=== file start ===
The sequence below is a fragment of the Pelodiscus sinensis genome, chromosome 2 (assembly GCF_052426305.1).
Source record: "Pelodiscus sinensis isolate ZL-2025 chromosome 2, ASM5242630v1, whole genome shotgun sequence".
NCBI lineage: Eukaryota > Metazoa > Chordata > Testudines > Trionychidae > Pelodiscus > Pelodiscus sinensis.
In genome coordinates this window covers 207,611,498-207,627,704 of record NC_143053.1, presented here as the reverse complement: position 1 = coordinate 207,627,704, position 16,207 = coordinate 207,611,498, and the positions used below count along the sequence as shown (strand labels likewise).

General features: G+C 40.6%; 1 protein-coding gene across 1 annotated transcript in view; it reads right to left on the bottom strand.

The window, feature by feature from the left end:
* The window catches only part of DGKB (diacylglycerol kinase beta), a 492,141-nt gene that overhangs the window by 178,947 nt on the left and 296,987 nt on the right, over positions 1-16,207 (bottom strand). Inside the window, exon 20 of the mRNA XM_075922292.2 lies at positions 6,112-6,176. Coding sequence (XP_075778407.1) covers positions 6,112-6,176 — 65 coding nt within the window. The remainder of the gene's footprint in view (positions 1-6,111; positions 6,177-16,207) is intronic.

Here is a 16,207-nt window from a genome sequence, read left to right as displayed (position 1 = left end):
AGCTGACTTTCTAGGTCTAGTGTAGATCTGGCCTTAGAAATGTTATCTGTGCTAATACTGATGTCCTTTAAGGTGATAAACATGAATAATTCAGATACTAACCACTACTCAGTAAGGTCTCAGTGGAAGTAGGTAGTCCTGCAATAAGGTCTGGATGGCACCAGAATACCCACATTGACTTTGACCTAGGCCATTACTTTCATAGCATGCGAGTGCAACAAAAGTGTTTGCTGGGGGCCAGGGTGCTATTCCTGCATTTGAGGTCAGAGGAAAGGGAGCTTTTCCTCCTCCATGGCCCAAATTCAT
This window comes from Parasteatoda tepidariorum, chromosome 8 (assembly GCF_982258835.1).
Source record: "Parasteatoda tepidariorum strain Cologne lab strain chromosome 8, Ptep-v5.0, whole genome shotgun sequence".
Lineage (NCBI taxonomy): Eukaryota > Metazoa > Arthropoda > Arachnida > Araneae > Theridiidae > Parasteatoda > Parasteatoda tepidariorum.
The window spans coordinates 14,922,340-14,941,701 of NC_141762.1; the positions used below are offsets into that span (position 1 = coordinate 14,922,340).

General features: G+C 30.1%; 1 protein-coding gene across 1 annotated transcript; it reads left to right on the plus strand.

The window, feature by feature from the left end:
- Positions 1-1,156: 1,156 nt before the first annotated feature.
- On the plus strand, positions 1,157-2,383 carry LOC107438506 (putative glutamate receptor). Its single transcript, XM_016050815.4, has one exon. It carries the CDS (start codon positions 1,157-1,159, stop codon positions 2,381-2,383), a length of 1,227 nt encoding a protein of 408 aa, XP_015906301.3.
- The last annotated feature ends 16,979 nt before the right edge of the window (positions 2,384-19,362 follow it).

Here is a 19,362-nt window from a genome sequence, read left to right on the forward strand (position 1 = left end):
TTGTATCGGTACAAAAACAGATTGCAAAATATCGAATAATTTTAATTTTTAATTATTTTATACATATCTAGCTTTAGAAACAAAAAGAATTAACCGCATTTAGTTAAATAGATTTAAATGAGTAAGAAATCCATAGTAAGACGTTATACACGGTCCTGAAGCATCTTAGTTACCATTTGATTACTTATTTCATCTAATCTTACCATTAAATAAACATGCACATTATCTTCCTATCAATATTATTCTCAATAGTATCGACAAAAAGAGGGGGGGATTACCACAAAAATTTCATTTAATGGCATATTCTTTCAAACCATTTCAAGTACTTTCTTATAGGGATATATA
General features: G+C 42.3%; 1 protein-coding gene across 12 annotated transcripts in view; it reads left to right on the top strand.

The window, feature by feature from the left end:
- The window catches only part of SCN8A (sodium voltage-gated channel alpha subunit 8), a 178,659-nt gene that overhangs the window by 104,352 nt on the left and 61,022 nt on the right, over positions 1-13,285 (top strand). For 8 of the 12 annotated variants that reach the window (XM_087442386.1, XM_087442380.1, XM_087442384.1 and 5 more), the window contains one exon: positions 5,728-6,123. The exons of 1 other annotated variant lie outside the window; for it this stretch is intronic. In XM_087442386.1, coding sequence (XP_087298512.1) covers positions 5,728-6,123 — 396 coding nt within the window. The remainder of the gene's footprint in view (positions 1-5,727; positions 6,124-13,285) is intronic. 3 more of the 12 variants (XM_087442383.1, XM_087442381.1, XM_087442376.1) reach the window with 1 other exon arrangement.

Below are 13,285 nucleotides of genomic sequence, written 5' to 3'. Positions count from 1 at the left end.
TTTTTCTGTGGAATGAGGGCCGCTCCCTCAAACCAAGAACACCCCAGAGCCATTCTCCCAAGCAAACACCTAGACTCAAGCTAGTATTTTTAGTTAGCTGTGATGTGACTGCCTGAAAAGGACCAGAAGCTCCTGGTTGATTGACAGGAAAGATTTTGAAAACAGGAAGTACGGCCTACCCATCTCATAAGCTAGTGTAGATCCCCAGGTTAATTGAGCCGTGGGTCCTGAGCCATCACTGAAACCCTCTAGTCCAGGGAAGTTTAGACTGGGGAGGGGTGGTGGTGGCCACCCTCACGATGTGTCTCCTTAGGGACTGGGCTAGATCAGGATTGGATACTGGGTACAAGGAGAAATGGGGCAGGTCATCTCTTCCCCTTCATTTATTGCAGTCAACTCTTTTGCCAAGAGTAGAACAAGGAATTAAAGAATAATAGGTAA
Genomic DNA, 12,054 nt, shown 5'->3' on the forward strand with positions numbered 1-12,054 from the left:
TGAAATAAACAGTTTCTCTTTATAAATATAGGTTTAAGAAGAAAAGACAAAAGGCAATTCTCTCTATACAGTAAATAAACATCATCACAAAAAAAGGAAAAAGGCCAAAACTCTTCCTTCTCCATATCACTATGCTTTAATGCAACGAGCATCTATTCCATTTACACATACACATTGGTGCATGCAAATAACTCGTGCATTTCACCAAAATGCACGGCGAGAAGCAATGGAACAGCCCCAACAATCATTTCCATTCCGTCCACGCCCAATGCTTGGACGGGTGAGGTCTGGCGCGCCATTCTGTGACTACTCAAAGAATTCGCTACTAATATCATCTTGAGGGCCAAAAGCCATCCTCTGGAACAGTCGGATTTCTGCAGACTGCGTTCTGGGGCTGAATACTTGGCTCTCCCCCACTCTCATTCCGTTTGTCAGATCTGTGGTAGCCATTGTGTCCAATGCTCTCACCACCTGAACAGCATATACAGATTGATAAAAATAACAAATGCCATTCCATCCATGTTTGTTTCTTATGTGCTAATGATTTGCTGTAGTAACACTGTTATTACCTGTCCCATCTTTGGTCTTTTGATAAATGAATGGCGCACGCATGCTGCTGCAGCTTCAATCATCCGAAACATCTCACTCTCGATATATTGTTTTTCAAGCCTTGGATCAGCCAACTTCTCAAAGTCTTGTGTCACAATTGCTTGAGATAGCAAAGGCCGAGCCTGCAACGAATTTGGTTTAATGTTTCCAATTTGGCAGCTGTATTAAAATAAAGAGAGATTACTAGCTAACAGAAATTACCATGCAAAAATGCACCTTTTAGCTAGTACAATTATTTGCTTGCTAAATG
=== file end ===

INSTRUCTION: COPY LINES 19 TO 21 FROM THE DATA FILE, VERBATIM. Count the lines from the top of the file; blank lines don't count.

Here is a 19,362-nt window from a genome sequence, read left to right on the forward strand (position 1 = left end):
TTGTATCGGTACAAAAACAGATTGCAAAATATCGAATAATTTTAATTTTTAATTATTTTATACATATCTAGCTTTAGAAACAAAAAGAATTAACCGCATTTAGTTAAATAGATTTAAATGAGTAAGAAATCCATAGTAAGACGTTATACACGGTCCTGAAGCATCTTAGTTACCATTTGATTACTTATTTCATCTAATCTTACCATTAAATAAACATGCACATTATCTTCCTATCAATATTATTCTCAATAGTATCGACAAAAAGAGGGGGGGATTACCACAAAAATTTCATTTAATGGCATATTCTTTCAAACCATTTCAAGTACTTTCTTATAGGGATATATA
General features: G+C 42.3%; 1 protein-coding gene across 12 annotated transcripts in view; it reads left to right on the top strand.